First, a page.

Solaire Resort and Casino in Parañaque will have bragging rights when it flies in pop legend Stevie Wonder for a special performance on April 25 at the hotel’s newly built Theatre at the Solaire, a source with direct knowledge of the event confirmed to the Inquirer.
The show is “by invitation only,” which means Solaire management will determine who gets the precious formal request to watch it. The 1,760-seater Theatre formally opened in November last year.
Wonder—whose real name is Stevland Hardaway Judkins and went blind shortly after birth—last performed in the country some 25 years ago at the Ultra (now PhilSports) football field in Pasig.
Wonder’s Solaire gig comes on the heels of an all-star “Grammy Salute” held in his honor, the highlight of which featured a scorching three-song set by Beyoncé (singing “Fingertips”), Ed Sheeran (“Master Blaster”) and Gary Clark Jr. (“Higher Ground”).
At age 64, Wonder can afford to just laze around and enjoy the fruits of his career, having sold more than 100 million albums and singles, but remains active as a performer. He will do four shows in the US before coming to Manila.
His prodigious output as a singer-songwriter has been extensively documented, with the years 1972-1976 regarded as a classic period that saw the release of the albums “Talking Book” (which contained “Superstition” and “You Are the Sunshine of My Life”); “Innervisions” (“Higher Ground,” “Living For the City,” “All in Love Is Fair,” “Golden Lady”); “Fulfillingness’ First Finale” (“You Haven’t Done Nothin’,” “Boogie On Reggae Woman”); and “Songs in the Key of Life” (“I Wish,” “Sir Duke,” “Isn’t She Lovely,” “Knocks Me Off My Feet,” “As”).
Those four albums collectively won an astonishing 13 of Wonder’s overall haul of 25 Grammy Awards.
Yet critics have also pointed out that his creative streak went as far back as 1971 with the album “Where I’m Coming From” (including the single “Never Dreamed You’d Leave in Summer”), followed by 1972’s “Music of My Mind” (“Superwoman…”), in which he further explored funk with the use of the synthesizer—that would later be on full display in the No. 1 hit “Superstition.”
Pupil’s new albumteaser
Ely Buendia was wearing a Led Zeppelin T-shirt underneath a black blazer at a recent appearance at Historia (Sgt.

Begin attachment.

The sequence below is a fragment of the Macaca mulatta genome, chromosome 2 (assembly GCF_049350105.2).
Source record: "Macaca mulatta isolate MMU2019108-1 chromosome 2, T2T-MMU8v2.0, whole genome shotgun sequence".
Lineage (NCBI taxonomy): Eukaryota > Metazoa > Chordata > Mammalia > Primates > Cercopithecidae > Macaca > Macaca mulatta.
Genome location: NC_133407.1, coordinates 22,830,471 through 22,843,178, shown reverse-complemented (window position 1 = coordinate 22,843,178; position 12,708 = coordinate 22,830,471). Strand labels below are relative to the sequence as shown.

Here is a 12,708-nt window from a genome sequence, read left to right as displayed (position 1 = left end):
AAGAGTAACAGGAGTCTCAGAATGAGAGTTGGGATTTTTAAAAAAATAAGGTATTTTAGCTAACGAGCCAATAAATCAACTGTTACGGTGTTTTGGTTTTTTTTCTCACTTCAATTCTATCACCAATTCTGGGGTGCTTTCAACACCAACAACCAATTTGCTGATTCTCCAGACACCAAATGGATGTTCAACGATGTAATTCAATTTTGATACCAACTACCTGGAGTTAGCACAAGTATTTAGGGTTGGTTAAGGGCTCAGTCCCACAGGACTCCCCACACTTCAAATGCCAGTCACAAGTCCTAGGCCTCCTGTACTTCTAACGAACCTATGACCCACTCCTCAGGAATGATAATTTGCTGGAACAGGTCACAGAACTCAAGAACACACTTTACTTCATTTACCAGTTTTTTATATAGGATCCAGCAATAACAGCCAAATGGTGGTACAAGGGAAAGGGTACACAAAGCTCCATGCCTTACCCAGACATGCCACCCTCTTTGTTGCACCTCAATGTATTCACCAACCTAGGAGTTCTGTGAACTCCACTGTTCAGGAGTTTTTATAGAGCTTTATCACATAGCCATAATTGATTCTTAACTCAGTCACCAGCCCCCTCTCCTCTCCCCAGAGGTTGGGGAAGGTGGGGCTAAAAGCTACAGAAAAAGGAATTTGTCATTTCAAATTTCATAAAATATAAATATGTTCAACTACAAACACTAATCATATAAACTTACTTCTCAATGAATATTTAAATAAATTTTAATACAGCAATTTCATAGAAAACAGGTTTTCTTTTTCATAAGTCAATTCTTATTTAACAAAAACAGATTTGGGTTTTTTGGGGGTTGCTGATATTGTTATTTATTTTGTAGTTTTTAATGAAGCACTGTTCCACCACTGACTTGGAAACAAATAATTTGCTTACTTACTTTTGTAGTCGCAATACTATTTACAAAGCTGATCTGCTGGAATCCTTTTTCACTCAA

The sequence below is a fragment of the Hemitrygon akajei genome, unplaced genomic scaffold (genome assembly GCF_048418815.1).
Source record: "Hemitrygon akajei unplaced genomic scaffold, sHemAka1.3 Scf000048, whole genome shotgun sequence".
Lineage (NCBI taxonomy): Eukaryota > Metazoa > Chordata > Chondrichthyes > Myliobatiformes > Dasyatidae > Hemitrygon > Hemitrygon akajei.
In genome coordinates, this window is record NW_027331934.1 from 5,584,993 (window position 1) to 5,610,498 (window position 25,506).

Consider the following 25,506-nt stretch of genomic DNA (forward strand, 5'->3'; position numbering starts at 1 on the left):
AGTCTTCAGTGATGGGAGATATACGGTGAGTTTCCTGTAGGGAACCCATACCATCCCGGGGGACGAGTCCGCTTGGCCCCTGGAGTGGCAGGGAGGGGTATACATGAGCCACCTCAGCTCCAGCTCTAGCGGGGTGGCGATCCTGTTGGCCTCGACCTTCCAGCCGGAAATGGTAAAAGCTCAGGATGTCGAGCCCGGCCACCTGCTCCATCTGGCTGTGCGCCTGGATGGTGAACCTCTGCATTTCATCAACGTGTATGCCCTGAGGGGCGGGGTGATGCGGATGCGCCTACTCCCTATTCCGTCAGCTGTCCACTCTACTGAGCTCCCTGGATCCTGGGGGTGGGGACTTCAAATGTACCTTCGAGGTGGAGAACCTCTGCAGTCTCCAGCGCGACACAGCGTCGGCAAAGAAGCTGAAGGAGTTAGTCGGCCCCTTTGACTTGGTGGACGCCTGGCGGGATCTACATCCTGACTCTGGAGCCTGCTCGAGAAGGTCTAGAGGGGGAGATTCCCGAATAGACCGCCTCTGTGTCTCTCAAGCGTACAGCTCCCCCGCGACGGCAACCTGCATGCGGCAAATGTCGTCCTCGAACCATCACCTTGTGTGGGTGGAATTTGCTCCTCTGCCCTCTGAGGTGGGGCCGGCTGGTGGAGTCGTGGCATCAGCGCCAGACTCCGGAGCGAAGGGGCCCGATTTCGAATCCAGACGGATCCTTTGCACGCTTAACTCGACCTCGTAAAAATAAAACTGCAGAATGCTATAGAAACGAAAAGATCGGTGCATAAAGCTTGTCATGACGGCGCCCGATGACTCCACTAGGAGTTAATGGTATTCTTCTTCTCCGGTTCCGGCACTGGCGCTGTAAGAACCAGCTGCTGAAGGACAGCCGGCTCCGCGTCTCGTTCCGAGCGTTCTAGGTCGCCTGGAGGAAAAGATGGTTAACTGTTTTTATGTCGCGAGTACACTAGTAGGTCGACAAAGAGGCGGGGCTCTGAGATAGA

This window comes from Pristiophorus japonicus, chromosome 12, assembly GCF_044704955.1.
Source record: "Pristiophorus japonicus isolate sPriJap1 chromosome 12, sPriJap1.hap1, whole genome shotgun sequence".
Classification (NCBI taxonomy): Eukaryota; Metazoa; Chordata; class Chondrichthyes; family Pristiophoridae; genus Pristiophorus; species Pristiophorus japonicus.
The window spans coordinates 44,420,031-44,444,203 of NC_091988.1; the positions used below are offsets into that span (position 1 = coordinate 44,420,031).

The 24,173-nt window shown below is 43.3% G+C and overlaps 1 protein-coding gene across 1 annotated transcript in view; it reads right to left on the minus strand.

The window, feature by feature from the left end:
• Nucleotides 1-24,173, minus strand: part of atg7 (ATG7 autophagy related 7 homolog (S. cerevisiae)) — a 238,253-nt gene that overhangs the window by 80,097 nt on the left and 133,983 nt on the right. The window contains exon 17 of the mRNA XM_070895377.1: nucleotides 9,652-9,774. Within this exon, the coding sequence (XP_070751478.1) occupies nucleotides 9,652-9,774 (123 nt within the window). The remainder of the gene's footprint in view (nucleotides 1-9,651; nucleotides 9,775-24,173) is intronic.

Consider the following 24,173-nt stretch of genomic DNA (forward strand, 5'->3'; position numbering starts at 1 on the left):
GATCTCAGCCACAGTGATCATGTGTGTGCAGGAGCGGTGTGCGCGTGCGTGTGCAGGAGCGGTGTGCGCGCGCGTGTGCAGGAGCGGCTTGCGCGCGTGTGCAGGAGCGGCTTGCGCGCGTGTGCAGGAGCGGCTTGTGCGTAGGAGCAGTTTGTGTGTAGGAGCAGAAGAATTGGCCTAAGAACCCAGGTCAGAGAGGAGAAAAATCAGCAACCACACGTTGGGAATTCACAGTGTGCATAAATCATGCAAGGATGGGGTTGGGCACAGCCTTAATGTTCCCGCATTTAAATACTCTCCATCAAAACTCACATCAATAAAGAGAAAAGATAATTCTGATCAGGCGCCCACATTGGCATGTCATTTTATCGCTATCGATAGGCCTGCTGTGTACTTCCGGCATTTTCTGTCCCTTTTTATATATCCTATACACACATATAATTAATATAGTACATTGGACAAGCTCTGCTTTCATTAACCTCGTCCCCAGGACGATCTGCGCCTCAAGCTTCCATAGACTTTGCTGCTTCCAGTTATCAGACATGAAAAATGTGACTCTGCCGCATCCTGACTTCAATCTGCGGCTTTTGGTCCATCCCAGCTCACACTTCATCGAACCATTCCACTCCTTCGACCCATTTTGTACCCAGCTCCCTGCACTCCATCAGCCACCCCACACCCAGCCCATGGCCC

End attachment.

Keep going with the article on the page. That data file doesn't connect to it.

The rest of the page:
Esguerra Ave., Quezon City) with his band Pupil. The occasion was the media launch of “Zilch,” Pupil’s fourth album and first release on MCA Music.
The rest of the band members—which now include two ex-Teeth personnel, bassist Dok Sergio and latest recruit, guitarist Jerome Velasco, along with drummer Wendell Garcia—helped Buendia give the press a live teaser from “Zilch.” Contrary to the title’s connotation, the album has lots of good songs—the entire 10 tracks, in fact, crank with sufficient doses of guitar-driven rock powered by a mix of old-school production values and unobtrusive gadget experimentation.
The masterful confidence heard in the music on “Zilch” is enough for us to not mind the lyrics too much, though it’s apparent that Buendia has gained much linguistic flair in, for instance, the tracks “Why” (“The less I see, the more I want to know/The more I feel, the less I fear…”); “Cheap Thrill” (“Running too fast, coming too soon…”); and “MNL” (“In downtown Manila everything is so much better now… All is well on this side of hell”).
Pido’s surprise gigs
Pido Lalimarmo—the singer-songwriter who was once a member of Side A, fronted Artstart as well as Pido and Take
One, and joined South Border before leaving for Hong Kong—surprised a number of fans when he recently played solo acoustic sets at Pub Twenty Eight (Ortigas Home Depot, Julia Vargas Ave., Pasig) and Historia.
Close friends said Lalimarmo’s talent has never waned. Though it was only our first time to see him perform up close, his exceptional guitar-playing skills were obviously honed through many years.
There was also something peculiar about the way he covered folk, rock and pop classics—his own voice shone through even as he sang them almost note-for-note.